Practical Network Automation - Second Edition

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By Abhishek Ratan
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  1. Fundamental Concepts of Network Automation

About this book

Network automation is the use of IT controls to supervise and carry out everyday network management functions. It plays a key role in network virtualization technologies and network functions.

The book starts by providing an introduction to network automation, and its applications, which include integrating DevOps tools to automate the network efficiently. It then guides you through different network automation tasks and covers various data digging and performing tasks such as ensuring golden state configurations using templates, interface parsing. This book also focuses on Intelligent Operations using Artificial Intelligence and troubleshooting using chatbots and voice commands. The book then moves on to the use of Python and the management of SSH keys for machine-to-machine (M2M) communication, all followed by practical use cases. The book also covers the importance of Ansible for network automation, including best practices in automation; ways to test automated networks using tools such as Puppet, SaltStack, and Chef; and other important techniques.

Through practical use-cases and examples, this book will acquaint you with the various aspects of network automation. It will give you the solid foundation you need to automate your own network without any hassle.

Publication date:
December 2018
Publisher
Packt
Pages
226
ISBN
9781789955651

 

Fundamental Concepts of Network Automation

This chapter details some of the key concepts that need to be applied practically before we deep-dive into network-automation-specific examples. As detailed in the first edition, understanding the concepts and how to write a program for network automation is as important as giving out accurate results of a script.

The following topics will be covered in this chapter:

  • A readable script
  • Basic programs
  • Making a decision on which scripting language to use (Python or PowerShell)
  • Introduction to code check-in and its importance
  • Sample use cases
 

Technical requirements

 

A readable script

As network automation/DevOps engineers, we often tend to overlook the way we write a script. The focus is always on providing accurate results, which is great, but as we scale our script or application, a focus on the readability of the script is essential.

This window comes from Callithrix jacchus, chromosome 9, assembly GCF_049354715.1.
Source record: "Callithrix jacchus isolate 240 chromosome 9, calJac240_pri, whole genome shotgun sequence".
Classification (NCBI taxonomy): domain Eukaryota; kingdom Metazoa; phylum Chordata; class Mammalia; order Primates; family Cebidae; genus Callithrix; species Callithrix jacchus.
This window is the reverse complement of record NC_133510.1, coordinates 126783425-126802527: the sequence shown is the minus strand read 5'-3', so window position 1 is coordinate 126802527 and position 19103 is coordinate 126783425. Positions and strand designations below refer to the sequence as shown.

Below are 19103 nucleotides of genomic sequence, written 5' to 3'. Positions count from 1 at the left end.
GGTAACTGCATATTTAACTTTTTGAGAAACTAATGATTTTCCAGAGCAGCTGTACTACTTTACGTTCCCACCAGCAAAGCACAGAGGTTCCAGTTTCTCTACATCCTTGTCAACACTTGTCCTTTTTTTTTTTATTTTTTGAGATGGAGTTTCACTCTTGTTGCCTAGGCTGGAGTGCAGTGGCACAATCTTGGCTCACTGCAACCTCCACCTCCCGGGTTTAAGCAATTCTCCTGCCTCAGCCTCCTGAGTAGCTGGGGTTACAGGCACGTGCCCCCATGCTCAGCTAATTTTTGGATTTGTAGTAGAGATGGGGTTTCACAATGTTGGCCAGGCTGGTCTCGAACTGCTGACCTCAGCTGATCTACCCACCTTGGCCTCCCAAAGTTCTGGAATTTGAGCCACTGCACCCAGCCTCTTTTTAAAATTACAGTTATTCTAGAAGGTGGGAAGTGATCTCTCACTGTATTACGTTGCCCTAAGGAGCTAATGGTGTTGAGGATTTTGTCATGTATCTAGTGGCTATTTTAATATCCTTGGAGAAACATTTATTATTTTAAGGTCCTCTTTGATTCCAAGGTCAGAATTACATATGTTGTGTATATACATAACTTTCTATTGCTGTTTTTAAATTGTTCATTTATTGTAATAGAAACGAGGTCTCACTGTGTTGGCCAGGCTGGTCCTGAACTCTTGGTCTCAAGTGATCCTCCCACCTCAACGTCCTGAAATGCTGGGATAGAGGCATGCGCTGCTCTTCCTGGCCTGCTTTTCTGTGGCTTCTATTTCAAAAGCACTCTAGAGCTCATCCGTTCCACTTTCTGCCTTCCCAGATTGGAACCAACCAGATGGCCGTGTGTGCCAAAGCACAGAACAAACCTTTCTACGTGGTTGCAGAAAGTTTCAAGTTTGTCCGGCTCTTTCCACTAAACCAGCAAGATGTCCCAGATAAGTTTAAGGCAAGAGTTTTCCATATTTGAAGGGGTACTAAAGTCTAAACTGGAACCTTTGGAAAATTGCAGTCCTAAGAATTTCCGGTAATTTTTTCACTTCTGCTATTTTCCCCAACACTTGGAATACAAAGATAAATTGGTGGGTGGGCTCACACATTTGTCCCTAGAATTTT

This becomes a key requirement when we start to work as a team where we have multiple contributors for a script or set of scripts.

Let's look at an example of a bad Python script that returns the result as expected (output is correct):

 x=input("What is your name:")
print ("how are you"+x)
y="how are you"+x
if ("test1" in y) and ("test2" in y):
print ("cool")
x=y.split(" ")
x=x[2]+"awesome"
if ("are" in x):
print ("not cool")

After the second or third line of code as we read through, we lose the understanding of program flow, and what the expected result was. Eventually, it becomes very difficult to interpret even a simple script such as this.

Imagine how difficult it would be for someone who has not written this code to interpret a bigger script (say, 50 lines).

Now, let's modify this code to make it readable:

#ask for input of user's name and prints it with a message
x=input("What is your name:")
print ("how are you"+x)
y="how are you"+x

#validates and prints message if 'test1' AND 'test2' exists in input
if ("test1" in y) and ("test2" in y):
print ("cool")

#splits the sentence stored in variable x with blank spaces
x=y.split(" ")
print (x)
#adds the string "awesome" to the third word in the sentence and stores it in x
x=x[2]+"awesome"

#validates if word "are" is in x and prints the message accordingly
if ("are" in x):
print ("not cool")

As we can see, each section (or line) that achieves a specific result is tagged by a remark line (denoted by #). This line is a human-readable line that is ignored by the program (or compiler) and is used to ensure any reader of the program understands what is going on in each section. This ensures that each and every aspect of the script is easily understood by the reader; as the script is enhanced, troubleshooting and modifications in the program become very easy.

Another key aspect in the readability of a program is to ensure we add some key information at the very start of the code.

A generic suggestion would be to include the following:

  • The author's name
  • Version of the script (starts with 1.0)